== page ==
: The goal of this SCOR is to take an interdisciplinary approach to studying an emerging and potentially important interaction between sex differences, hormonal status (e.g., progesterone - PRO), impulsivity, and drug-motivated behavior that could have important consequences for reducing two devastating forms of drug abuse, cigarette smoking and cocaine abuse. The central hypothesis is that reducing impulsivity will reduce drug-seeking behavior. Progesterone reduces impulsivity, and combined with drugs that have similar effects (e.g., atomoxetine - ATO), significant reductions in nicotine and cocaine abuse may be achieved. PRO will also be tested in combination with drugs that show some effect for nicotine dependence, varenicline (VAR) in the animal project. Based on a growing literature on sex differences in drug abuse, there may be sex differences in the effect of single and combined treatments. The following are the Specific Aims of the SCOR: 1. Investigate sex differences in the effect of exogenous PRO compared to placebo on impulsivity and smoking cessation in clinical Project 1. 2. To study sex differences in the effect of exogenous PRO vs. placebo in combination with ATO vs. placebo on impulsivity and relapse to cocaine abuse in clinical Project 2. 3. To examine sex differences in an animal model of nicotine and cocaine relapse and impulsivity for nicotine or cocaine in rats treated with PRO alone and in combination with ATO and VAR. Another goal is to study endogenous PRO effects on nicotine or cocaine self-administration in pregnant rats during gestation (high PRO) and lactation (low PRO) compared with males and no pregnant females. This SCOR allows for an interdisciplinary and translational approach to accomplishing these aims. It also offers economic efficiency, an opportunity to exchange ideas and approaches with others who are involved with the SCOR.

Public Health Relevance

Despite much effort, there are not yet highly effective approved medications for the direct treatment of cocaine and nicotine dependence. This SCOR will carry out interdisciplinary and translational investigations to identify pharmacological interventions targeting behaviors impaired in nicotine and cocaine dependent subjects to enhance the effectiveness of existing behavioral treatments for addiction.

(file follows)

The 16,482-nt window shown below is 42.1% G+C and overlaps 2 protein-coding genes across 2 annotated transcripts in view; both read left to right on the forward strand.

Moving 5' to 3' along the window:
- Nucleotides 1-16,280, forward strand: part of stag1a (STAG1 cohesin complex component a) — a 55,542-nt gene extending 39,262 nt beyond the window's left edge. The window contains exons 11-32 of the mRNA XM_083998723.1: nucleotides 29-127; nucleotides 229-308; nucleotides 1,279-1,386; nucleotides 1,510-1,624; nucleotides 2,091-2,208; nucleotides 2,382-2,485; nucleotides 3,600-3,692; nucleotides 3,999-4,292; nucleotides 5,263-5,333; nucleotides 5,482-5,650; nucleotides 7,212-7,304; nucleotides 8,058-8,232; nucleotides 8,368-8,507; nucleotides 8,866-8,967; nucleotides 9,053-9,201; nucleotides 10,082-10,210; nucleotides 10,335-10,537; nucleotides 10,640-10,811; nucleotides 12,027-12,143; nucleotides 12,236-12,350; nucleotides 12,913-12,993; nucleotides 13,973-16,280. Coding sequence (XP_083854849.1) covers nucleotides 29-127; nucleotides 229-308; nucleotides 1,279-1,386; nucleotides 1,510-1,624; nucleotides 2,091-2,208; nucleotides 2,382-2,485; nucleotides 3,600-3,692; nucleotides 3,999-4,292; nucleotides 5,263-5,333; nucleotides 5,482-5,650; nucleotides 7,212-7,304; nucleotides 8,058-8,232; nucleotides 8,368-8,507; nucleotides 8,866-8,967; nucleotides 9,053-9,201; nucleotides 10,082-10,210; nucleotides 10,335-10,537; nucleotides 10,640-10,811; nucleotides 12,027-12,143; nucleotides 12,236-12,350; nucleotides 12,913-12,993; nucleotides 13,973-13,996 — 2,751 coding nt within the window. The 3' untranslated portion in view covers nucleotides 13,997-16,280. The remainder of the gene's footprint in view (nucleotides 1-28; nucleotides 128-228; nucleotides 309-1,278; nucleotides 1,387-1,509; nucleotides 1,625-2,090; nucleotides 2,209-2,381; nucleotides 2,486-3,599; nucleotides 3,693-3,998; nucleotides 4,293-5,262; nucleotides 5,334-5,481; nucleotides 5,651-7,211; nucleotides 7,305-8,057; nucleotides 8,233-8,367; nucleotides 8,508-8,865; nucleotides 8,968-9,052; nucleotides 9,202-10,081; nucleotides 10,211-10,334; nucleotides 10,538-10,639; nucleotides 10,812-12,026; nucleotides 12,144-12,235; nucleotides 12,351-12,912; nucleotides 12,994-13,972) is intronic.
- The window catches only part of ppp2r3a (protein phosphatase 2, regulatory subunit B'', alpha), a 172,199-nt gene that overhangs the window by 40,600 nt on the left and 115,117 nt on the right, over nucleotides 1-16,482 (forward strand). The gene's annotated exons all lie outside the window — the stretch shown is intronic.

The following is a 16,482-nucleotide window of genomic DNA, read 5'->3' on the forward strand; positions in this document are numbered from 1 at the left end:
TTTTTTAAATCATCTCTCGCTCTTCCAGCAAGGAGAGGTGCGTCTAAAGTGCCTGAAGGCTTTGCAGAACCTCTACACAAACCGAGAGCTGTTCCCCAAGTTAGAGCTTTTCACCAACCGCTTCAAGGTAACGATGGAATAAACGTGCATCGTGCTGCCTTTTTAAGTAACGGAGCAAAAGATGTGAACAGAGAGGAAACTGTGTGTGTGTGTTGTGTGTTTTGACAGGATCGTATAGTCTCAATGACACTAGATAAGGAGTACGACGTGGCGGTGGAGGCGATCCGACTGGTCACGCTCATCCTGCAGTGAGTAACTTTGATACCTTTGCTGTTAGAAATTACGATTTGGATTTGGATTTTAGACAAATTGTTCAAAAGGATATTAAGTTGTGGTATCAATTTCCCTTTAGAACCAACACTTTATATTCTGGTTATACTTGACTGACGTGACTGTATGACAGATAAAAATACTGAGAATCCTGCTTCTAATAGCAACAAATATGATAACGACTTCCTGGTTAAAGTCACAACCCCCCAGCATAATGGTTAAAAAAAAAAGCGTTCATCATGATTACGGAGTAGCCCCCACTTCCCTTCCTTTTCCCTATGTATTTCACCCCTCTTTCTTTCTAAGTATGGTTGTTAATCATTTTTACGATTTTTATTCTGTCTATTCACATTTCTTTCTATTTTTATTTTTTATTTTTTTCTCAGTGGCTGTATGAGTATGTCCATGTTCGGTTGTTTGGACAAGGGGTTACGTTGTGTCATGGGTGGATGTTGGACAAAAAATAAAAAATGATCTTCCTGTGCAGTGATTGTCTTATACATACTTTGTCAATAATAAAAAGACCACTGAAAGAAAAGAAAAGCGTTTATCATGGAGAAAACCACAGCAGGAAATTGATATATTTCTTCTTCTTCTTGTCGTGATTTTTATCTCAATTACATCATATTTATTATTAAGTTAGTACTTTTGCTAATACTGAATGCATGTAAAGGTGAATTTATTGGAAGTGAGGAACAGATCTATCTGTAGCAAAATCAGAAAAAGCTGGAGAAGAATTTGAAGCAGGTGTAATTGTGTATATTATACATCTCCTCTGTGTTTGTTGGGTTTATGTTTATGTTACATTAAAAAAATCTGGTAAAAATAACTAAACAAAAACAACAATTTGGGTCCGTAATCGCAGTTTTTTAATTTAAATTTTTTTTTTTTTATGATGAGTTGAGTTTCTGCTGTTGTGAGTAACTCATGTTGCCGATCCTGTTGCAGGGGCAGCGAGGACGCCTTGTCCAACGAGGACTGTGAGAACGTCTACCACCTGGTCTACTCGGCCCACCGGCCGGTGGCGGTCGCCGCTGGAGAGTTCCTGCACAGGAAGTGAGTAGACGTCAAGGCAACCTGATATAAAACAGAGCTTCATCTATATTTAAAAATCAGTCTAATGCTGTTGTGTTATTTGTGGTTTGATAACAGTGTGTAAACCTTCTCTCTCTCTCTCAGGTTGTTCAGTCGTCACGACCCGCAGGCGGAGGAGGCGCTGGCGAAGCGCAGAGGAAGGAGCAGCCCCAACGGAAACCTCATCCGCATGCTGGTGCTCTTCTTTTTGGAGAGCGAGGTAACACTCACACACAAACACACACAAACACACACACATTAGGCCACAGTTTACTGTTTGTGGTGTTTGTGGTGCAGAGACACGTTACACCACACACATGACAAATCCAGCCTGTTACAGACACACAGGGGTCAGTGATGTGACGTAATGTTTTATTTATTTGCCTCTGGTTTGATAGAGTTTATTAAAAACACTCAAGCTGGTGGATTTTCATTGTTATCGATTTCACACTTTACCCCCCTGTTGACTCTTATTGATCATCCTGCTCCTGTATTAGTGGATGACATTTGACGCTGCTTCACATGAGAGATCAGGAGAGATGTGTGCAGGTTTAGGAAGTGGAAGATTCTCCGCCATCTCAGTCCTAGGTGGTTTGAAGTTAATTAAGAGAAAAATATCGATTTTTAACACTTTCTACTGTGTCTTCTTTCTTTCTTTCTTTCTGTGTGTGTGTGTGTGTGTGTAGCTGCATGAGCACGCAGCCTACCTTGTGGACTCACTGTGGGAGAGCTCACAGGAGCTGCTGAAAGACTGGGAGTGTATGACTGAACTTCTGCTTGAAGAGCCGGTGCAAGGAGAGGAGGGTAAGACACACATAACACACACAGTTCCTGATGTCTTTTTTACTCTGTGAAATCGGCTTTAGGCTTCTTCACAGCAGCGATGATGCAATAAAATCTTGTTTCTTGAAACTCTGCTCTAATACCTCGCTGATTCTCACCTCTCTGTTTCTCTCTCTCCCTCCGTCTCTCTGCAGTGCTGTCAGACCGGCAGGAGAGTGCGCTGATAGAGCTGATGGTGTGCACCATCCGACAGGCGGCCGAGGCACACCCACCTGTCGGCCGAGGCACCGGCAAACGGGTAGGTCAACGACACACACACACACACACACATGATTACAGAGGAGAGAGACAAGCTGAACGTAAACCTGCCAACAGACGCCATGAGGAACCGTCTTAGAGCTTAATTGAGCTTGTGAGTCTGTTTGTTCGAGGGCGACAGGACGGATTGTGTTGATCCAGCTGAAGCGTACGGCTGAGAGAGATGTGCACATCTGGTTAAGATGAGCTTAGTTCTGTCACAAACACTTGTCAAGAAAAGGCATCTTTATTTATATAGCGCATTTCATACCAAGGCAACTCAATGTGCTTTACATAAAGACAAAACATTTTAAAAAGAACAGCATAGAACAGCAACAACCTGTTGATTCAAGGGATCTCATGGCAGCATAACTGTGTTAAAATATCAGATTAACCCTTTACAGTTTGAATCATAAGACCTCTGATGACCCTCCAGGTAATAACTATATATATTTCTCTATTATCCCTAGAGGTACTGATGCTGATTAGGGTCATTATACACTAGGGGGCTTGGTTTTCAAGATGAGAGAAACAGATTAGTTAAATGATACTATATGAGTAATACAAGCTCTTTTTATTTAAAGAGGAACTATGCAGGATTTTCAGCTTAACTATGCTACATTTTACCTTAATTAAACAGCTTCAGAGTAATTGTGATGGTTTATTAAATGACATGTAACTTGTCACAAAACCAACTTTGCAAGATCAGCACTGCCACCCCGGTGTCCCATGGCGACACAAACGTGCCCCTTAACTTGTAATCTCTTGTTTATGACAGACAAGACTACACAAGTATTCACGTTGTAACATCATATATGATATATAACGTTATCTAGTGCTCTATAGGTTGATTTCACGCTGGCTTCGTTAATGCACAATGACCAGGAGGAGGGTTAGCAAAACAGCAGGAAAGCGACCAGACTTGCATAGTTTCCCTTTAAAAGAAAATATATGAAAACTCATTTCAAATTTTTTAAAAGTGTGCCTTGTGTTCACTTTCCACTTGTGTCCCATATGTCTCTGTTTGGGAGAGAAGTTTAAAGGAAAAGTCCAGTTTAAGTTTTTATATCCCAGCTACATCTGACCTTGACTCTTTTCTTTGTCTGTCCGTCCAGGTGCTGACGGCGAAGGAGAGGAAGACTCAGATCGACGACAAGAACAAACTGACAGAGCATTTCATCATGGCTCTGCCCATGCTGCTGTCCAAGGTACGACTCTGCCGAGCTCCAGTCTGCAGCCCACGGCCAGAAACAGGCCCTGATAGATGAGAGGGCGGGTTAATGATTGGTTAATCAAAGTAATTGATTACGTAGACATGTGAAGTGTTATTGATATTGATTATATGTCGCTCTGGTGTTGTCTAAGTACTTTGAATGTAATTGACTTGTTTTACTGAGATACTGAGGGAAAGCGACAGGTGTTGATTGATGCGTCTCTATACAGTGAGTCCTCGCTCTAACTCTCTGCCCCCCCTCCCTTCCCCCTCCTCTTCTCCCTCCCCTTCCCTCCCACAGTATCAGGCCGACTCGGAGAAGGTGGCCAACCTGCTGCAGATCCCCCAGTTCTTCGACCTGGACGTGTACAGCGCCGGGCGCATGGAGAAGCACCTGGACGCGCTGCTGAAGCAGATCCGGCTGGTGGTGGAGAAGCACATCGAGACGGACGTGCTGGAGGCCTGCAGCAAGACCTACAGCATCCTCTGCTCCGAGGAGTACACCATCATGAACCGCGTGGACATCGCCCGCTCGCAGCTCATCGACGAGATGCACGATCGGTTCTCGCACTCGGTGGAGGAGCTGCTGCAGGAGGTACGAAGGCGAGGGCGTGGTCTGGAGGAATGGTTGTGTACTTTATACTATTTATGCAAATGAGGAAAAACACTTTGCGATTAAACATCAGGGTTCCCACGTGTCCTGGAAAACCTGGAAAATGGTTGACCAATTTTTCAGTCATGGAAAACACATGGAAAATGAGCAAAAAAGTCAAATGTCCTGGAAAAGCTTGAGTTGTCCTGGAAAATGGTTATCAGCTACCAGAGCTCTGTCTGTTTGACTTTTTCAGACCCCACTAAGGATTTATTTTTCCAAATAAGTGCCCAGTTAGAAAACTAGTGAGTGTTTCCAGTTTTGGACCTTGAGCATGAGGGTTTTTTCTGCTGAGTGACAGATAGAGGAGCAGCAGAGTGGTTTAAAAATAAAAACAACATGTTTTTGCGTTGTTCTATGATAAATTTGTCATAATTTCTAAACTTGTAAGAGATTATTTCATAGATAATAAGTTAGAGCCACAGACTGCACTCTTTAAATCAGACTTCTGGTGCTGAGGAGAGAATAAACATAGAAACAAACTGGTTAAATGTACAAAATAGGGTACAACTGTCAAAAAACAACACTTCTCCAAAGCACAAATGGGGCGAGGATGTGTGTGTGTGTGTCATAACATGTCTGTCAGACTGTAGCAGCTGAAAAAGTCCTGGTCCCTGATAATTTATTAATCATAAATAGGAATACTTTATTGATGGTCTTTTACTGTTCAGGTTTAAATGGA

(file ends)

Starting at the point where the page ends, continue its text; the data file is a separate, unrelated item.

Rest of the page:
Agency
National Institute of Health (NIH)
Institute
National Institute on Drug Abuse (NIDA)
Type
Specialized Center (P50)
Project #
1P50DA033942-01
Application #
8343994
Study Section
Special Emphasis Panel (ZRG1-EMNR-Q (50))
Program Officer
Kautz, Mary A
Project Start
2012-08-01
Project End
2017-07-31
Budget Start
2012-08-01
Budget End
2013-07-31
Support Year
1
Fiscal Year
2012
Total Cost
$1,120,279
Indirect Cost
$372,232
Name
University of Minnesota Twin Cities
Department
Psychiatry
Type
Schools of Medicine
DUNS #
555917996
City
Minneapolis
State
MN
Country
United States
Zip Code
55455
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Swalve, Natashia; Smethells, John R; Zlebnik, Natalie E et al. (2016) Sex differences in reinstatement of cocaine-seeking with combination treatments of progesterone and atomoxetine. Pharmacol Biochem Behav 145:17-23
Carroll, Marilyn E; Lynch, Wendy J (2016) How to study sex differences in addiction using animal models. Addict Biol 21:1007-29
Swalve, Natashia; Smethells, John R; Carroll, Marilyn E (2016) Progesterone attenuates impulsive action in a Go/No-Go task for sucrose pellets in female and male rats. Horm Behav 85:43-7
Smethells, John R; Swalve, Natashia L; Eberly, Lynn E et al. (2016) Sex differences in the reduction of impulsive choice (delay discounting) for cocaine in rats with atomoxetine and progesterone. Psychopharmacology (Berl) 233:2999-3008
Smethells, J R; Zlebnik, N E; Miller, D K et al. (2016) Cocaine self-administration and reinstatement in female rats selectively bred for high and low voluntary running. Drug Alcohol Depend 167:163-8
Swalve, Natashia; Smethells, John R; Carroll, Marilyn E (2016) Sex differences in attenuation of nicotine reinstatement after individual and combined treatments of progesterone and varenicline. Behav Brain Res 308:46-52
Lawless, Michael H; Harrison, Katherine A; Grandits, Gregory A et al. (2015) Perceived stress and smoking-related behaviors and symptomatology in male and female smokers. Addict Behav 51:80-3
Weinberger, Andrea H; Smith, Philip H; Allen, Sharon S et al. (2015) Systematic and meta-analytic review of research examining the impact of menstrual cycle phase and ovarian hormones on smoking and cessation. Nicotine Tob Res 17:407-21

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